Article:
Security experts say that while large enterprises are getting hit hard by bot infections and related attacks, it's the SMBs that are getting hurt the worst. Home machines are obviously the easiest targets, but SMBs are relatively defenseless, as well, given their lack of IT resources and budgets to build out layered security like the big boys do.
SMBs are also potentially more lucrative targets for botnets and attackers than consumers because getting a foothold into a business' network -- small or midsize -- translates into a potentially better yield than "owning" a couple of home machines, says Randy Abrams, director of technical education for Eset. "It makes a targeted attack a profitable investment," Abrams says.
SMBs can also provide botnet herders with easy-to-grab business-class machines for their armies. "The key reason SMBs might be more attractive to botnets is they have business-class machines, but limited resources in IT to protect them," says Phillip Lin, director of marketing for FireEye. And their all-in-one security approaches can be easy to bypass, he says.
Spammers use their botnets not only for sending unwanted email to SMBs, but also for gathering new email addresses and bot recruits. "They are after sensitive data, as well," says David Setzer, CEO of Mailprotector, an email security service provider. They want to recruit a new spam relay/bot, but they also throw in a keylogger to sniff for usernames and passwords, and try to grab as much lucrative sensitive data as possible, he says.
"It's kind of a Swiss Army knife of malware...[they figure] they might as well get all the goodies they can out of [the SMB]," Setzer adds.
While Setzer says he can't pinpoint any specific botnets that focus on hitting SMBs, more SMBs tend to get hit because they don't have the horsepower to handle the threats. A DSL line or DS3 connection can be no match for a botnet spamming and waging a directory attack, he says.
While the big botnets and spammers stick with the widespread attack strategy rather than targeting companies, some SMBs are getting hit with targeted phishing attacks in order for the attacker to gain a foothold in their networks.
"What we see more often is a whaling-type attack where you have somebody targeting someone at a small- to medium-size business for a specific reason --maybe a smaller brokerage," he says. "It's some human making a cognitive decision to go after [a firm]."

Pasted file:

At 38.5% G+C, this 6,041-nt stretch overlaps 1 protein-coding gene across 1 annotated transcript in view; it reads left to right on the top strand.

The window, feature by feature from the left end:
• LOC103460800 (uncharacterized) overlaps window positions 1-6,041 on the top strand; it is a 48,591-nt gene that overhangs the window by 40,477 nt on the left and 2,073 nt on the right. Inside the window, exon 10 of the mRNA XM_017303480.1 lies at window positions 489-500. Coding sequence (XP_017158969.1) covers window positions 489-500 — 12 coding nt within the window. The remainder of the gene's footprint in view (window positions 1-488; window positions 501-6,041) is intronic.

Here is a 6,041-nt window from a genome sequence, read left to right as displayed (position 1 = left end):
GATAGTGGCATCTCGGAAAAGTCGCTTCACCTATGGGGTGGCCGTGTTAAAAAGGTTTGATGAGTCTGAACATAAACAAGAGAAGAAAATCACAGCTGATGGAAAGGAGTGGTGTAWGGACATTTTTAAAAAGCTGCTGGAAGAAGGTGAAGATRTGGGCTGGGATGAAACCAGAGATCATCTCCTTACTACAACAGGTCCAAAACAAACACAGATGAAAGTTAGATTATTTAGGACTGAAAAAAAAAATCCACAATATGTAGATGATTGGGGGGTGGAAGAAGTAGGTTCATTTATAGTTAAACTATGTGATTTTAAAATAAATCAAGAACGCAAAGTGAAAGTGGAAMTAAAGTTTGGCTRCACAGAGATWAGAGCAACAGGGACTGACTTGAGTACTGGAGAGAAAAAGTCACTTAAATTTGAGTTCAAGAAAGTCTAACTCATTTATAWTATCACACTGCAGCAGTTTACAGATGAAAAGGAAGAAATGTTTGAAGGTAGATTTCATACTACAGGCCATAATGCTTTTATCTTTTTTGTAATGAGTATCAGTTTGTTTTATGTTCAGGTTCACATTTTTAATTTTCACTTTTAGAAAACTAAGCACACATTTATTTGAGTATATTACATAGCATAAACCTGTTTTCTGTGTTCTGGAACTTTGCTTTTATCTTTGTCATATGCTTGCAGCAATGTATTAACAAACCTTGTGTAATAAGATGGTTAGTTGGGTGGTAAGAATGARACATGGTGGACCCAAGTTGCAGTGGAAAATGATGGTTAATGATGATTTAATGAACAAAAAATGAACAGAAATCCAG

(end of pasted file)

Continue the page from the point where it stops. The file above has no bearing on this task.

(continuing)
One of Mailprotector's small-business customers was once hit by a massive spam run and directory attack delivering more than 100,000 messages from more than 10,000 distinct IP addresses. "It was a spam and a directory-harvesting attack where they were going through and trying to harvest names and email addresses from the directory," Setzer says. "[The customer] didn't know about the attack until their regular log review because our systems had shut it down...it would have crashed their email."
Many SMBs run multiple services on their servers, and an email server may run other applications, as well. "So when a big denial-of-service or wave comes in, the server can't handle the load or bandwidth," he says.
Symantec's MessageLabs has watched spam levels rise as botnet operators rebuild their spamming infrastructures in the wake of the McColo takedown. "Much of the spam coming from botnets is destined for email addresses at domains where the recipient's address has been created randomly using dictionaries for first and last names," says Paul Wood, MessageLabs intelligence senior analyst for Symantec. "This is a big problem, especially for SMBs, because spam can be a silent killer for these businesses. Even though the incoming mail is spam, SMBs are wasting valuable and limited resources because the email server still has to receive and process these messages in order to reject them."
Sam Masiello, vice president of information security at MX Logic, says his company has seen an increase in targeted, malicious botnet activity against all sizes of enterprises, using available information from social networks and search engines to craft spear-phishing attacks that use the victim's first name, company name, or phone number in the email to appear authentic.
"These highly targeted emails are frequently looking for network authentication credentials so that a hacker could get into a company's network and steal proprietary information, but we have also seen instances of 'whaling,' where affluent people like CEOs are targeted in an effort to install malware keyloggers that activate when the victim logs into their bank or brokerage Website," Masiello says. "SMBs are particularly vulnerable to these types of attacks because many of them do not employ a full-time IT staff and budget to educate their users about these types of threats."
Meanwhile, AT&T sees more SMBs looking for managed security services options to help them protect their data, says Brian Perry, executive director of managed security services for AT&T. "The bot issue is pervasive -- it's not just a consumer issue," he Perry says.
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